By Guest Contributor Wilfredo Gomez, cross-posted from The Feminist Wire
I recently returned to my alma mater to encounter a rather peculiar and interesting narrative about my legacy. While interacting with former teachers, classmates, and current students, stories were told about the years I spent at the school. One person told a story about how I played varsity basketball during my last year of high school, never having played a single minute. I trained in silence, dedicating time and effort for three years, being overlooked until I finally got my break. I rode the bench and never paid attention to the games, as I was too focused on academics and trying to get somewhere. But in the last game of the season with 15 seconds left on the clock, the captain of the team called a time out and requested I join the team on the court. With the clock winding down to zero, I was told to stand in the corner and wait for a pass.
That pass was delivered as promised and the defense collapsed on me, forcing me to hesitate and give the ball up. The ball came back my way where I dribbled to my left and took a shot over the outstretched arms of two defenders who may as well have been giants. While a blur, the shot went in as time expired, the only two points I scored in my career, and fans rushed the court emptying the stands, lifting me up in celebration of my presence and shot. I was the team’s good luck charm. Another person told a story about how I was confined to a wheel chair and they had fond memories of my racing up and down the hallways as I moved from class to class. They recalled my playing basketball, not playing, and leaning over to my fellow teammates saying that I was headed somewhere. One would think that if these narratives were to have gotten out to the public, they might have attracted the attention of ESPN. These recollections of heroic feats and athletic persistence were only partial to the narratives of the legacy I have left behind.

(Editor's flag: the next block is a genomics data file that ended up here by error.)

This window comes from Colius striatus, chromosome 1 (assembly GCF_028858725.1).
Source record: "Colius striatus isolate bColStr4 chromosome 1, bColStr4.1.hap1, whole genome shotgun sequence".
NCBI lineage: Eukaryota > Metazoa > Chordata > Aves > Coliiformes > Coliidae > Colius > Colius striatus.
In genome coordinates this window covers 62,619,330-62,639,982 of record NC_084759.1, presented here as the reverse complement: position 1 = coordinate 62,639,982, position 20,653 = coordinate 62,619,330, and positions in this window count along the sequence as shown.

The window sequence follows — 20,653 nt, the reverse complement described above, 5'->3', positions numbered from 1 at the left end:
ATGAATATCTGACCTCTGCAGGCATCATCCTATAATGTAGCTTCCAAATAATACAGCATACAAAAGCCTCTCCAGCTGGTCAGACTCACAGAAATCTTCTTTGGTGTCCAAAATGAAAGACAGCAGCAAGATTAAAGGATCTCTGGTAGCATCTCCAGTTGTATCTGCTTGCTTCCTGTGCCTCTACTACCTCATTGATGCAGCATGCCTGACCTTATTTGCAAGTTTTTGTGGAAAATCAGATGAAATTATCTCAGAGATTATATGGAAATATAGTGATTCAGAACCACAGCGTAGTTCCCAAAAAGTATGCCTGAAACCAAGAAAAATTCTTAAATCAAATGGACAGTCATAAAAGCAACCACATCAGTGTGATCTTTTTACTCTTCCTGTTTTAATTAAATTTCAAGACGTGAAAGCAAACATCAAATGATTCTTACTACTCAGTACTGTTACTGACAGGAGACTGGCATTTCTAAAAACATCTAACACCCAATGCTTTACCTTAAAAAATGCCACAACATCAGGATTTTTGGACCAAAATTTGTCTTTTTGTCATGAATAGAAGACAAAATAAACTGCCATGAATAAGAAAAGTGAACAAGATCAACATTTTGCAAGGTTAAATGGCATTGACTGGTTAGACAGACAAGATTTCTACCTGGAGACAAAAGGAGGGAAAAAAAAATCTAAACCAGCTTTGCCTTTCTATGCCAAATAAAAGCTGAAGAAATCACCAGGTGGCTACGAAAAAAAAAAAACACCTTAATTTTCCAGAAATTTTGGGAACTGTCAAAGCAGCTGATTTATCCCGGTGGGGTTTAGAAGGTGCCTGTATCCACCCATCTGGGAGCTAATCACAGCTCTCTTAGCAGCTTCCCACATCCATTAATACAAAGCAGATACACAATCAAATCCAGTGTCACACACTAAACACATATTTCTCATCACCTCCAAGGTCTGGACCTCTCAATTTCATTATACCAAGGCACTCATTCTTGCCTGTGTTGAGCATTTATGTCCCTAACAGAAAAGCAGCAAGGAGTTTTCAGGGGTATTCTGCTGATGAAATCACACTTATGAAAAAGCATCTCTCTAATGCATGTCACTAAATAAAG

I ask this question in part as a disabled Latino who has and is still coming to terms with being disabled. How has time and context impacted my understanding of having cerebral palsy? How has cerebral palsy complicated the finite ways in which language appears and/or disappears in the face of the passage of time? These are but some of things I find intriguing as peers and family surround me, and I am reconnecting with the community and communities that constitute home.
Memory is a fraught thing, an abstract pastiche of experience, the processing of those experiences, the sensations they illicit, and the perceptions that are more frame of reference, and less lens from which to view the world. As such, memory is a slippery synthesis where effect and affect collide to inform and construct the narratives that we tell through space and time. While there are tangible narratives that inform the individual and their relationship to the collective experience of remembering, it is the intangibles rooted in and through the lens of being and presence that inform and are informed by the language(s) we have at our disposal. To this effect, I ask, what are the narratives that circulate around the experiences of being disabled, as opposed to being exposed to the disabled? In what ways does the nature of these experiences and exposure change through time? What is the lexicon that we rely on to tell narratives of the disabled vis-à-vis the experiences of the able-bodied? Furthermore, what languages and frames of reference are lost in the process? How do we identify them and are they worth excavating from the depths of our collective memories?